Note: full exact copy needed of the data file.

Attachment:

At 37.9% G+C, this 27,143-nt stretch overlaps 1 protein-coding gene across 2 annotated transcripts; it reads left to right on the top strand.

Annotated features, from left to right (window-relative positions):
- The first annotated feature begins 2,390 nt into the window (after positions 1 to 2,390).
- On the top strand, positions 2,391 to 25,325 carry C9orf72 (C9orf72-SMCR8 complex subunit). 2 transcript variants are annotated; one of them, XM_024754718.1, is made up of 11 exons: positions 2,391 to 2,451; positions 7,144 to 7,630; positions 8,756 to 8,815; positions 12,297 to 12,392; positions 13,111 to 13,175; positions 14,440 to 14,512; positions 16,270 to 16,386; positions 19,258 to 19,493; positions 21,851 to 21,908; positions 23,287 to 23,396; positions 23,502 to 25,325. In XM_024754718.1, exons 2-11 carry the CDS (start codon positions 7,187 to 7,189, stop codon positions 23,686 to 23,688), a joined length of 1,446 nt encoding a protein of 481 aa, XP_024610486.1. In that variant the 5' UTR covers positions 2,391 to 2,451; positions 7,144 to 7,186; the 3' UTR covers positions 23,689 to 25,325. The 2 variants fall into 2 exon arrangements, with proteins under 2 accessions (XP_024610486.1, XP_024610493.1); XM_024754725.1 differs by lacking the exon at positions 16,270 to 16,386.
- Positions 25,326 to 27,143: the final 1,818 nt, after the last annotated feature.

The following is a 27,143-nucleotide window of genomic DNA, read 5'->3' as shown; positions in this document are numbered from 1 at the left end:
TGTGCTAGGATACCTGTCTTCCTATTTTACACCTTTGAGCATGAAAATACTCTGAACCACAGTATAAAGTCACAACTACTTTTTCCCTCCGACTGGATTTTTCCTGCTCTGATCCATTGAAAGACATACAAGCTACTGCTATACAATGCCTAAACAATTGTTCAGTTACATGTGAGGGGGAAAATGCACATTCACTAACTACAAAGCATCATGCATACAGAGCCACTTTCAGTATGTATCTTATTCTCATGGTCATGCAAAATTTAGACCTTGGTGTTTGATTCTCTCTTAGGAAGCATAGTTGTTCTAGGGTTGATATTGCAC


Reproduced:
At 37.9% G+C, this 27,143-nt stretch overlaps 1 protein-coding gene across 2 annotated transcripts; it reads left to right on the top strand.

Annotated features, from left to right (window-relative positions):
- The first annotated feature begins 2,390 nt into the window (after positions 1 to 2,390).
- On the top strand, positions 2,391 to 25,325 carry C9orf72 (C9orf72-SMCR8 complex subunit). 2 transcript variants are annotated; one of them, XM_024754718.1, is made up of 11 exons: positions 2,391 to 2,451; positions 7,144 to 7,630; positions 8,756 to 8,815; positions 12,297 to 12,392; positions 13,111 to 13,175; positions 14,440 to 14,512; positions 16,270 to 16,386; positions 19,258 to 19,493; positions 21,851 to 21,908; positions 23,287 to 23,396; positions 23,502 to 25,325. In XM_024754718.1, exons 2-11 carry the CDS (start codon positions 7,187 to 7,189, stop codon positions 23,686 to 23,688), a joined length of 1,446 nt encoding a protein of 481 aa, XP_024610486.1. In that variant the 5' UTR covers positions 2,391 to 2,451; positions 7,144 to 7,186; the 3' UTR covers positions 23,689 to 25,325. The 2 variants fall into 2 exon arrangements, with proteins under 2 accessions (XP_024610486.1, XP_024610493.1); XM_024754725.1 differs by lacking the exon at positions 16,270 to 16,386.
- Positions 25,326 to 27,143: the final 1,818 nt, after the last annotated feature.

The following is a 27,143-nucleotide window of genomic DNA, read 5'->3' as shown; positions in this document are numbered from 1 at the left end:
TGTGCTAGGATACCTGTCTTCCTATTTTACACCTTTGAGCATGAAAATACTCTGAACCACAGTATAAAGTCACAACTACTTTTTCCCTCCGACTGGATTTTTCCTGCTCTGATCCATTGAAAGACATACAAGCTACTGCTATACAATGCCTAAACAATTGTTCAGTTACATGTGAGGGGGAAAATGCACATTCACTAACTACAAAGCATCATGCATACAGAGCCACTTTCAGTATGTATCTTATTCTCATGGTCATGCAAAATTTAGACCTTGGTGTTTGATTCTCTCTTAGGAAGCATAGTTGTTCTAGGGTTGATATTGCAC